I can see the headline now: Fog rolls in new view for football broadcasting.
If only it were that easy.
Like many of you, I had a blast watching more than half of Sunday Night Football via NBC's "SkyCam" view, one made necessary by the descent of fog that blocked traditional camera angles. It felt like I was playing Madden. I saw routes develop from the quarterback's point of view. I noticed holes develop in the trenches. As the New England Patriots rolled to a numbing 23-7 victory over the Atlanta Falcons, the camera's proximity provided an in-person feel that we don't usually get from the conventional sideline shot.
It seemed as though NBC had stumbled into something wonderful and new and perhaps paradigm-shifting. Suddenly, it was worth asking: Amid an NFL ratings drop, why not broadcast entire games from that view? If nothing else, SkyCam would connect with younger fans who grew up with and might actually expect the "Madden perspective."
I reached out to NBC on the point, and soon learned that logistics trump our imaginations, at least for now -- as often occurs in the world of technology. In a statement provided via email, SNF executive producer Fred Gaudelli said that "we've long talked about using SkyCam more in the live play-by-play coverage of the game," but that "some of the system's limitations" have stymied those efforts.
From the top, it's important to realize that Sunday night marked the first time NBC had installed two SkyCams for a regular-season game. One came from a camera positioned between 12-40 feet above the field. The second hovered 40-80 feet above the action to provide the "bird's eye," wide-angle view. Had only one SkyCam been available, the production and the views we saw would have been much more limited.
Gaudelli noted three key limitations to the SkyCam view that discourage its widespread use. The first two are pretty straightforward.
"For one," Gaudelli said, "the ball is always moving away from the camera. Two, there are some geographical limitations to its fly zone."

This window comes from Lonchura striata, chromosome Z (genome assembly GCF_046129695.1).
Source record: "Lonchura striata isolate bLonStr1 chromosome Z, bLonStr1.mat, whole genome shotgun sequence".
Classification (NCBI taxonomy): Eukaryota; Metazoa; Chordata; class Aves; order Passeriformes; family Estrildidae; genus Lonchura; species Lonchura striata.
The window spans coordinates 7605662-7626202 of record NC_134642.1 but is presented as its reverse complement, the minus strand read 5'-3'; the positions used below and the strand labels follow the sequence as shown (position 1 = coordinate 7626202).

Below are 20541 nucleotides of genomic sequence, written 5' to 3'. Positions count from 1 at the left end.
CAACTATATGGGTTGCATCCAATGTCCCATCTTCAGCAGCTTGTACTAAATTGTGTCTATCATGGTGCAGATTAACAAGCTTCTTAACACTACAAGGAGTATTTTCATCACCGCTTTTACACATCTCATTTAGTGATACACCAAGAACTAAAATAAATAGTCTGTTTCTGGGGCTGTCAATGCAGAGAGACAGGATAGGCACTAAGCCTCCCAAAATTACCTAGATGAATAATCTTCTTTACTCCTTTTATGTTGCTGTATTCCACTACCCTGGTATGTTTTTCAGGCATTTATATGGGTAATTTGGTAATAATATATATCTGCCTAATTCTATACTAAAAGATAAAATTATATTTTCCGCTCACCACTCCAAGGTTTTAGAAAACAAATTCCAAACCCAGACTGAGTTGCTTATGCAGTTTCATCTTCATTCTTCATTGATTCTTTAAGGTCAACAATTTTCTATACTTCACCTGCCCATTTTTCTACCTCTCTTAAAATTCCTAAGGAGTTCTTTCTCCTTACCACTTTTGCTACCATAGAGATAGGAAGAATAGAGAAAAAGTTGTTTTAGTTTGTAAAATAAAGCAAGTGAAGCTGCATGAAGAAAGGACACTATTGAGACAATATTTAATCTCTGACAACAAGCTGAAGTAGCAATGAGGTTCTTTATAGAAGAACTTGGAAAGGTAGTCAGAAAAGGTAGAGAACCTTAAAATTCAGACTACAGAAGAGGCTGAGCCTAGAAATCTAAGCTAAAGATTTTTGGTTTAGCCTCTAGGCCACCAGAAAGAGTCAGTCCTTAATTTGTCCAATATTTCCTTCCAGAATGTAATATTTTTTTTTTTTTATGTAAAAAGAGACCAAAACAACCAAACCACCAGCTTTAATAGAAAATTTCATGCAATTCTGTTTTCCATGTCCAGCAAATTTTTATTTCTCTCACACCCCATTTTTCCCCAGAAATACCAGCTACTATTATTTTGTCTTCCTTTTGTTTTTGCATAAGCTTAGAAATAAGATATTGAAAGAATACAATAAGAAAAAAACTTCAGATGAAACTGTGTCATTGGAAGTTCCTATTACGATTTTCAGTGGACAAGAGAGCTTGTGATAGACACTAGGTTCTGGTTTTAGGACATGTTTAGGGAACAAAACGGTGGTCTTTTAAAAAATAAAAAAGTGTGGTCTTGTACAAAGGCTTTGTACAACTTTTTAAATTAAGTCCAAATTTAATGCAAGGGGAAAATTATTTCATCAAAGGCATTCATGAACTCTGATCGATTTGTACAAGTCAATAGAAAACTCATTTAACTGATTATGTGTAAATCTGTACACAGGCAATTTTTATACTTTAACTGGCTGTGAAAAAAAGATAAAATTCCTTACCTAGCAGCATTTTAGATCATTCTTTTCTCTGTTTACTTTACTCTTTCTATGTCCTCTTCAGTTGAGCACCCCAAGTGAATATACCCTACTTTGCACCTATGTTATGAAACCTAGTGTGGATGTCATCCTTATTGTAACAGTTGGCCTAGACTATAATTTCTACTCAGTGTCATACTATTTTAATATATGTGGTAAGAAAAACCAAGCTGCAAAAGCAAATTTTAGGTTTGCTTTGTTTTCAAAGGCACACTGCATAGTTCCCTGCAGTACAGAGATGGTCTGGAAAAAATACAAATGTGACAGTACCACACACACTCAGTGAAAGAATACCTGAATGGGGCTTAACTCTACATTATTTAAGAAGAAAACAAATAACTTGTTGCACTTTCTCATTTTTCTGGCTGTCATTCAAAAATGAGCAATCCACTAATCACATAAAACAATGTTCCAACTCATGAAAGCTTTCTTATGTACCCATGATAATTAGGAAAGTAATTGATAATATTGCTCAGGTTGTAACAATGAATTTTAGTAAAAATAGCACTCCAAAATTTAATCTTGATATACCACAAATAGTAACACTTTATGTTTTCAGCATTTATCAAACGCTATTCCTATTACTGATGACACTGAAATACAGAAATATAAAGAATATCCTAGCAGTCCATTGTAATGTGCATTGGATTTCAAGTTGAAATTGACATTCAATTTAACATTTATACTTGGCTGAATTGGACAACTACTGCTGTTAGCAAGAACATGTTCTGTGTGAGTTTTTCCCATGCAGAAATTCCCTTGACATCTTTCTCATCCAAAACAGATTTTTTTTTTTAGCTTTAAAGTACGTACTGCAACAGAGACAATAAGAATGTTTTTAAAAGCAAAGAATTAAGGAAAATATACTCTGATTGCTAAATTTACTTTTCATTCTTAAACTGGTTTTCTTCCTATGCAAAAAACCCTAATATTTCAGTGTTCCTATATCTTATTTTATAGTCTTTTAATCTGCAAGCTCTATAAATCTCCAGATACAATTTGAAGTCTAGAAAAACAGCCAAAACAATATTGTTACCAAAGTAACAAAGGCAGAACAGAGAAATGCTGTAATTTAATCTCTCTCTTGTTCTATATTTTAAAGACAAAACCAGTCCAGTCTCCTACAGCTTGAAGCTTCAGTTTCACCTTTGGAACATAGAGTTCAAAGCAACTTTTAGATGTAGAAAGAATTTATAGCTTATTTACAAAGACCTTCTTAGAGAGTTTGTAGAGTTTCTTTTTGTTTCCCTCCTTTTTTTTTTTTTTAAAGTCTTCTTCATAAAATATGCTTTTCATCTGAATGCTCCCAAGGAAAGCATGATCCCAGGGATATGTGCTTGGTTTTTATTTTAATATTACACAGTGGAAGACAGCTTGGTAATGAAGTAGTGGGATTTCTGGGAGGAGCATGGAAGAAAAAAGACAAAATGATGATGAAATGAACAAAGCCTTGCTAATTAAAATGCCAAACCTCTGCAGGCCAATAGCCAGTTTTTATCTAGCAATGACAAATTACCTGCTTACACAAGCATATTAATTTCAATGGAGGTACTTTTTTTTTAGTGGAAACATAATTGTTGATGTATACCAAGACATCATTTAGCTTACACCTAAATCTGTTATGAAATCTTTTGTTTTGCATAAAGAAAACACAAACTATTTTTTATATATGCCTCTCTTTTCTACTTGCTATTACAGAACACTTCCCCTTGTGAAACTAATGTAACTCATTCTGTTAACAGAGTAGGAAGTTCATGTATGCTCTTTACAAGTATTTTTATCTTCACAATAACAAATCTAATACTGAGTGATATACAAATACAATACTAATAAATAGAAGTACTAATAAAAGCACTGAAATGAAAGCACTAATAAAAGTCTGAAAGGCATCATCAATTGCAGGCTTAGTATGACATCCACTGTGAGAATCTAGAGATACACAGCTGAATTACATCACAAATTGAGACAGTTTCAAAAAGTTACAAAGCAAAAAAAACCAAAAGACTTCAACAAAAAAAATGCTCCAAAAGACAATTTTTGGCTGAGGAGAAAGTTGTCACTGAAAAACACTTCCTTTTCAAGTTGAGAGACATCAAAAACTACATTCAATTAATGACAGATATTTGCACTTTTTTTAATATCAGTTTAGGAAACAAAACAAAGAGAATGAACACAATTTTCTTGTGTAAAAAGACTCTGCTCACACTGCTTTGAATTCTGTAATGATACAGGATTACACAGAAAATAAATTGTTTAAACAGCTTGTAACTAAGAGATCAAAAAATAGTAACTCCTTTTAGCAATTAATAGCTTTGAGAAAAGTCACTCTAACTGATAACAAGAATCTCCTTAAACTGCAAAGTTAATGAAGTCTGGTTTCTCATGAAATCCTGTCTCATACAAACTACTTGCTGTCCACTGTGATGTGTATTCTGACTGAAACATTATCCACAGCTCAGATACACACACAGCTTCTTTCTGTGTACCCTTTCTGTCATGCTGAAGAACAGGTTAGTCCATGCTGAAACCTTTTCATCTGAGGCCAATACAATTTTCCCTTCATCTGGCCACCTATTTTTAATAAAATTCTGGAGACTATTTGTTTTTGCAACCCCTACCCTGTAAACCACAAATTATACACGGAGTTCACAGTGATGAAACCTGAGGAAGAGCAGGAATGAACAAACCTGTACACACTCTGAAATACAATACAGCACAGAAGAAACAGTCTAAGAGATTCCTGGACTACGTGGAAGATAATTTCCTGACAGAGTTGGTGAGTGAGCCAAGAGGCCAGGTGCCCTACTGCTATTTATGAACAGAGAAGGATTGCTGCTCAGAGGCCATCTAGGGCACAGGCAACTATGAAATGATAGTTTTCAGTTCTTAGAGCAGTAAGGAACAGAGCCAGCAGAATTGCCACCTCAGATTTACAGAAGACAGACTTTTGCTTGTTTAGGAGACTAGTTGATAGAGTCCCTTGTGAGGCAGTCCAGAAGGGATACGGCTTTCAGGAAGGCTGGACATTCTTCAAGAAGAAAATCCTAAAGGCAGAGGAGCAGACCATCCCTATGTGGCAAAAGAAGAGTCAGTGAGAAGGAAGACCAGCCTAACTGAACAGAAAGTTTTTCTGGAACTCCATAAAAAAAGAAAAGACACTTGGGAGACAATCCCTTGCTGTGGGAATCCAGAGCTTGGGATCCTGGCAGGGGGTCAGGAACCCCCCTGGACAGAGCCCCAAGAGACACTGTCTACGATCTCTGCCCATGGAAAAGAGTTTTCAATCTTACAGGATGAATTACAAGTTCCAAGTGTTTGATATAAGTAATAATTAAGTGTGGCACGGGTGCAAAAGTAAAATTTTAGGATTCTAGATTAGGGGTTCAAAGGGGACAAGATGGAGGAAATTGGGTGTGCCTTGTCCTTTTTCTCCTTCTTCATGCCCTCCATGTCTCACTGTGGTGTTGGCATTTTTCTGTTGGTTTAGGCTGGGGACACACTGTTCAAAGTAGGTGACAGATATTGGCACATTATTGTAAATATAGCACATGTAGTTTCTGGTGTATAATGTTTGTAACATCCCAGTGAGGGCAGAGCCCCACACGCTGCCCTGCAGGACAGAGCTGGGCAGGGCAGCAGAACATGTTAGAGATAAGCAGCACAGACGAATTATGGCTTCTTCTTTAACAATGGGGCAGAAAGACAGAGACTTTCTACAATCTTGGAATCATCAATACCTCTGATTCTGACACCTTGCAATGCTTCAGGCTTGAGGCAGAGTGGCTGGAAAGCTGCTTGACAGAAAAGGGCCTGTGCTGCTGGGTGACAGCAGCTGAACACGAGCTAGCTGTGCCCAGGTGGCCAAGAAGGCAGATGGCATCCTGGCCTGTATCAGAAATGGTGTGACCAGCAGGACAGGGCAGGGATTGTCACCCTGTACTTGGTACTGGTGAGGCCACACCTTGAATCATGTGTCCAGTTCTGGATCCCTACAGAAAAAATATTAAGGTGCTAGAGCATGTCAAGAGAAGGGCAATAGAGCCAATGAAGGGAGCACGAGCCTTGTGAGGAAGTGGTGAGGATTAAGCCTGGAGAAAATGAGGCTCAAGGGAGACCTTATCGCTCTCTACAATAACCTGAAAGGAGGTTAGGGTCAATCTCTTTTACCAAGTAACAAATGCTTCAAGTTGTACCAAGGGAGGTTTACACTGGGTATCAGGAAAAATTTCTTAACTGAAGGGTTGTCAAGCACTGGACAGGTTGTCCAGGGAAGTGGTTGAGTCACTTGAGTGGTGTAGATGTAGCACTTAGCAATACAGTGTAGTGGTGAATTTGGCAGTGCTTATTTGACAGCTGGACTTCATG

I can understand both points. It's incumbent on the broadcaster to keep sight of the ball. A video game is going to be better at providing a consistently zoomed perspective than anything in the real world. And because the cameras are suspended over the field, they might not be able to move toward and cover every possible angle of a football play.
The third limitation, Gaudelli said, is that two people operate the SkyCam system. Sunday night, it was coordinated by a pilot (Cody Taylor) who was responsible for where and how the cameras flew. There was also a camera operator (Ed Martino) who controlled the pan, title and zoom.
Taken together, Gaudelli said, "these obstacles keep us from using [SkyCam] as a main and constant viewing angle."
There is no doubt that viewers packed social media with praise and hope Sunday night. Former NFL quarterback Sage Rosenfels, for example, called it the "future viewing angle of NFL and college football."
Even if by accident, many of us thought we were getting a smarter and more intimate view of the proceedings. Part of the allure, if we're being honest with ourselves, was the mere novelty of something different after a lifetime of sideline views.
But it's premature and probably wishful thinking to hope that it will effect a substantive change on what we see from football broadcasting in the immediate future. (At least when there is no fog, of course.) From the perspective of a broadcaster, who is responsible for executing the complicated logistics of live television with no script, it's not as easy as flipping a switch.
As Gaudelli noted, NBC already was aware of SkyCam’s potential value. I suspect the reaction to Sunday night’s game will spur further discussion.
ESPN, for example, has used SkyCam feeds as an alternative view for its college football offerings both on broadcast and digital channels. Perhaps it could be a cool “optional angle” that NFL viewers can choose when we reach the day -- coming sooner than you think -- that broadcasters stream multiple viewpoints over the internet. But unless the limitations of an overhead camera can be ironed out, it’s difficult to imagine it as more than a supplemental angle.